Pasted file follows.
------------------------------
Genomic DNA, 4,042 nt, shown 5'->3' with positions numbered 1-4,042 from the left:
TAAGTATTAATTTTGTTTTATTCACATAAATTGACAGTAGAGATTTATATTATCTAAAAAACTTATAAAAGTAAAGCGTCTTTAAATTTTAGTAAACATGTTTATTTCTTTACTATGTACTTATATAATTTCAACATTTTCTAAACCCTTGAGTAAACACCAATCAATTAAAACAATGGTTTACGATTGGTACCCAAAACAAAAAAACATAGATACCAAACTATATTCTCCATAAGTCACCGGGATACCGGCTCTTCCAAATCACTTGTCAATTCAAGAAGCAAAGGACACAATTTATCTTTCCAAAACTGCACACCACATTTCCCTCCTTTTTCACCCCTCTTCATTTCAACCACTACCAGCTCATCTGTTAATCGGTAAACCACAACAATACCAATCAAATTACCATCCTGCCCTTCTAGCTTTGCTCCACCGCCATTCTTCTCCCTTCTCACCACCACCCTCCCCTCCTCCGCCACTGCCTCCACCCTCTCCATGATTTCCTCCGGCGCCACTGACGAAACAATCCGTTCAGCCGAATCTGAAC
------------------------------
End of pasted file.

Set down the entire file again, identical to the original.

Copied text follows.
Genomic DNA, 4,042 nt, shown 5'->3' with positions numbered 1-4,042 from the left:
TAAGTATTAATTTTGTTTTATTCACATAAATTGACAGTAGAGATTTATATTATCTAAAAAACTTATAAAAGTAAAGCGTCTTTAAATTTTAGTAAACATGTTTATTTCTTTACTATGTACTTATATAATTTCAACATTTTCTAAACCCTTGAGTAAACACCAATCAATTAAAACAATGGTTTACGATTGGTACCCAAAACAAAAAAACATAGATACCAAACTATATTCTCCATAAGTCACCGGGATACCGGCTCTTCCAAATCACTTGTCAATTCAAGAAGCAAAGGACACAATTTATCTTTCCAAAACTGCACACCACATTTCCCTCCTTTTTCACCCCTCTTCATTTCAACCACTACCAGCTCATCTGTTAATCGGTAAACCACAACAATACCAATCAAATTACCATCCTGCCCTTCTAGCTTTGCTCCACCGCCATTCTTCTCCCTTCTCACCACCACCCTCCCCTCCTCCGCCACTGCCTCCACCCTCTCCATGATTTCCTCCGGCGCCACTGACGAAACAATCCGTTCAGCCGAATCTGAAC